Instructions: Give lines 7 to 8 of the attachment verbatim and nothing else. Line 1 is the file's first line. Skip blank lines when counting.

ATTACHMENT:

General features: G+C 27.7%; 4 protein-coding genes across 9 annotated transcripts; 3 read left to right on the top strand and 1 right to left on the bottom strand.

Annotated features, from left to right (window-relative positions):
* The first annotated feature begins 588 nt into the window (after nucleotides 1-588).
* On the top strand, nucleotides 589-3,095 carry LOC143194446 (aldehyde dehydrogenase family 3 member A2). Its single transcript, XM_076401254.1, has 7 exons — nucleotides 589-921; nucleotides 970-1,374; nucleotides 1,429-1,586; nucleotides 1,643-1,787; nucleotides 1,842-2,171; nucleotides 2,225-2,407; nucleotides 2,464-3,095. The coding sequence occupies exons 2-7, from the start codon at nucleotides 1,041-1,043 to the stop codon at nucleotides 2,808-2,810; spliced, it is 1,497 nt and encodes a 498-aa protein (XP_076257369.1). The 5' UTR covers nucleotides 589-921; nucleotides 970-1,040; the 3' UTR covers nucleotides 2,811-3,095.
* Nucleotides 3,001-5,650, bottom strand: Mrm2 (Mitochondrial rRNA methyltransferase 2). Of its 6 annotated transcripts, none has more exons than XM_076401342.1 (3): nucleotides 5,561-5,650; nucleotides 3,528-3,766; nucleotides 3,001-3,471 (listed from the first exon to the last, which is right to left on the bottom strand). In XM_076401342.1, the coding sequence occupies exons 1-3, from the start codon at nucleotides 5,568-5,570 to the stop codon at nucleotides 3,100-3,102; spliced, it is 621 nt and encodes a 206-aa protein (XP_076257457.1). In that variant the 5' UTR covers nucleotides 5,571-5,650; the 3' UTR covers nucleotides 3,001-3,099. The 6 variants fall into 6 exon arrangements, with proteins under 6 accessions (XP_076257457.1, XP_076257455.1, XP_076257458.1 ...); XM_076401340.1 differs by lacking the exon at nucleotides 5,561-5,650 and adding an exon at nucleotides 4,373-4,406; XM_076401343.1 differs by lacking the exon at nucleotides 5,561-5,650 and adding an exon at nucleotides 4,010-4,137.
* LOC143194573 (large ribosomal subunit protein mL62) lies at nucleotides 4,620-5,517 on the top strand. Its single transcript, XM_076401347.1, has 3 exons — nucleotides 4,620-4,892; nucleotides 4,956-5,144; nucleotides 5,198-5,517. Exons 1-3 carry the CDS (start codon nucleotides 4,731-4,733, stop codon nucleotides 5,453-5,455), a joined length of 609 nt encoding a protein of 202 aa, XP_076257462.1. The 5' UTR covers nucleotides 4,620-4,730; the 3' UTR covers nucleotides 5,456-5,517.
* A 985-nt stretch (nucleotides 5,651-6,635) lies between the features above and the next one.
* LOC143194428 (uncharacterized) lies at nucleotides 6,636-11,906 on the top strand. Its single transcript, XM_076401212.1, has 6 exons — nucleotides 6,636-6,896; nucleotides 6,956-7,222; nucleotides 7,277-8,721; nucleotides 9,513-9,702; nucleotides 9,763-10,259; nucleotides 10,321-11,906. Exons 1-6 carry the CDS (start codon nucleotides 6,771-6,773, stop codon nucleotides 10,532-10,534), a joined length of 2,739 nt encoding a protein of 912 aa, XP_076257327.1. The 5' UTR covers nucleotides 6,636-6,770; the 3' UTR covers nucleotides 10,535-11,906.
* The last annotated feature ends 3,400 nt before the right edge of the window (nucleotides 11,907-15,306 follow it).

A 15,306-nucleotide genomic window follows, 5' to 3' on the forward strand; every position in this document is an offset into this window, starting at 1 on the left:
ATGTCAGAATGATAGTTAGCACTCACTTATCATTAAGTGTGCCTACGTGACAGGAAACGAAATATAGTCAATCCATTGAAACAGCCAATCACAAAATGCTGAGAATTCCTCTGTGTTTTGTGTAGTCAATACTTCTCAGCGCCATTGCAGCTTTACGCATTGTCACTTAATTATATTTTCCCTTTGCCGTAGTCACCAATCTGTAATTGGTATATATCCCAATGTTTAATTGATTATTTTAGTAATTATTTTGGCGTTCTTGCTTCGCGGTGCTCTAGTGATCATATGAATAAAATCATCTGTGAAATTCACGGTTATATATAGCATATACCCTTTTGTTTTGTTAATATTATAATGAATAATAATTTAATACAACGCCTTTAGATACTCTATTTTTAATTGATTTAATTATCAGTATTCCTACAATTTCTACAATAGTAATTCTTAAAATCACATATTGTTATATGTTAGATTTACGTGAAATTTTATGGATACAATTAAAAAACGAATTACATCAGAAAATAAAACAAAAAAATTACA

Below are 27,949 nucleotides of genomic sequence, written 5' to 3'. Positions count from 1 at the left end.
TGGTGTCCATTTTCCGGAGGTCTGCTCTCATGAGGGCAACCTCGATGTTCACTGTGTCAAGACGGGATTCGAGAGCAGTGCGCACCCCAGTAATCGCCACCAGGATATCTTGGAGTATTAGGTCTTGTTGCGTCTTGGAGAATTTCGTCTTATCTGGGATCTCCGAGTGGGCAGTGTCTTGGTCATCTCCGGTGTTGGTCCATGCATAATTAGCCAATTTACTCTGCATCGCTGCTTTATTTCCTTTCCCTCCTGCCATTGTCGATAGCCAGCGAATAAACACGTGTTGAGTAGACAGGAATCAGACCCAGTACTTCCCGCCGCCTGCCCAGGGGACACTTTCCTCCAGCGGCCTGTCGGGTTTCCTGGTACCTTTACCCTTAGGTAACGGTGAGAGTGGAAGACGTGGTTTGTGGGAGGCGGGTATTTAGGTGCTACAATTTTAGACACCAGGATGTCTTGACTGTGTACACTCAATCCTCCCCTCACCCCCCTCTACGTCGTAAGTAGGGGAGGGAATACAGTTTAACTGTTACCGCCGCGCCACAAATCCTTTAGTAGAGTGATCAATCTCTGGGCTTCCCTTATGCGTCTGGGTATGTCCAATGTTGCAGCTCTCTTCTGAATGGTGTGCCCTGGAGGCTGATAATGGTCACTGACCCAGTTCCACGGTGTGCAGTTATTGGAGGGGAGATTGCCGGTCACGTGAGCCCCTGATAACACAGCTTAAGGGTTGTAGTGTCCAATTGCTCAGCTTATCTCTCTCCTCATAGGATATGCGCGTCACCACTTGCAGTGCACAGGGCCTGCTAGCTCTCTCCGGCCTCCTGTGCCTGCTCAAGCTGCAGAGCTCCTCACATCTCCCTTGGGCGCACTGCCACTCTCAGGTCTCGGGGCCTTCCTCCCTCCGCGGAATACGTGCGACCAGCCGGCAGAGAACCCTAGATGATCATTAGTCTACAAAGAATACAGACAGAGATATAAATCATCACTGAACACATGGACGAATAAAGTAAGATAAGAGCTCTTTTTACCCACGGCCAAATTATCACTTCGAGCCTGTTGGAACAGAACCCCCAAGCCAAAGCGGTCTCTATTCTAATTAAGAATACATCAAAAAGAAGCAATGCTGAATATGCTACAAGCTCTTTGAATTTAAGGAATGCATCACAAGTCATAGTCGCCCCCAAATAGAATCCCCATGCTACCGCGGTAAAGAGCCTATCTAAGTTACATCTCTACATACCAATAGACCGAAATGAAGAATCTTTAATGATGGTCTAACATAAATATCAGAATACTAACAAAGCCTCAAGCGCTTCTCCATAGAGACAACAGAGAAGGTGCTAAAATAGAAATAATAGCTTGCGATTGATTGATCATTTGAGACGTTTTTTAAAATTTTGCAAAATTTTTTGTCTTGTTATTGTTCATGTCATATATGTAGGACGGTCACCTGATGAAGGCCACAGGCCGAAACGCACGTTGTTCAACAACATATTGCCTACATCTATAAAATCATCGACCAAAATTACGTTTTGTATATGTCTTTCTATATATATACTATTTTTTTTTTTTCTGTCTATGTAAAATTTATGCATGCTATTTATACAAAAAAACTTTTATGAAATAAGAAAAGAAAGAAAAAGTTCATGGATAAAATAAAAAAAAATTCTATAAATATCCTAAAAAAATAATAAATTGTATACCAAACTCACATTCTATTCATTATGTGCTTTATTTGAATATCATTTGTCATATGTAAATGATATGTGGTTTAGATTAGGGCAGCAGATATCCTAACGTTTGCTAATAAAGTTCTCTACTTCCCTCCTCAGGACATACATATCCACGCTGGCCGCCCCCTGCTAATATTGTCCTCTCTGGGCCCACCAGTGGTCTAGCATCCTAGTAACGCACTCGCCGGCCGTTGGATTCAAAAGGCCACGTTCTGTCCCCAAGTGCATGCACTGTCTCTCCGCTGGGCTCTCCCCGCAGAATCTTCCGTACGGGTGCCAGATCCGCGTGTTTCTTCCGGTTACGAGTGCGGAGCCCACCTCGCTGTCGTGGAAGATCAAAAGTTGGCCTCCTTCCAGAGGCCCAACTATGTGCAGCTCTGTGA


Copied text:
* A 985-nt stretch (nucleotides 5,651-6,635) lies between the features above and the next one.
* LOC143194428 (uncharacterized) lies at nucleotides 6,636-11,906 on the top strand. Its single transcript, XM_076401212.1, has 6 exons — nucleotides 6,636-6,896; nucleotides 6,956-7,222; nucleotides 7,277-8,721; nucleotides 9,513-9,702; nucleotides 9,763-10,259; nucleotides 10,321-11,906. Exons 1-6 carry the CDS (start codon nucleotides 6,771-6,773, stop codon nucleotides 10,532-10,534), a joined length of 2,739 nt encoding a protein of 912 aa, XP_076257327.1. The 5' UTR covers nucleotides 6,636-6,770; the 3' UTR covers nucleotides 10,535-11,906.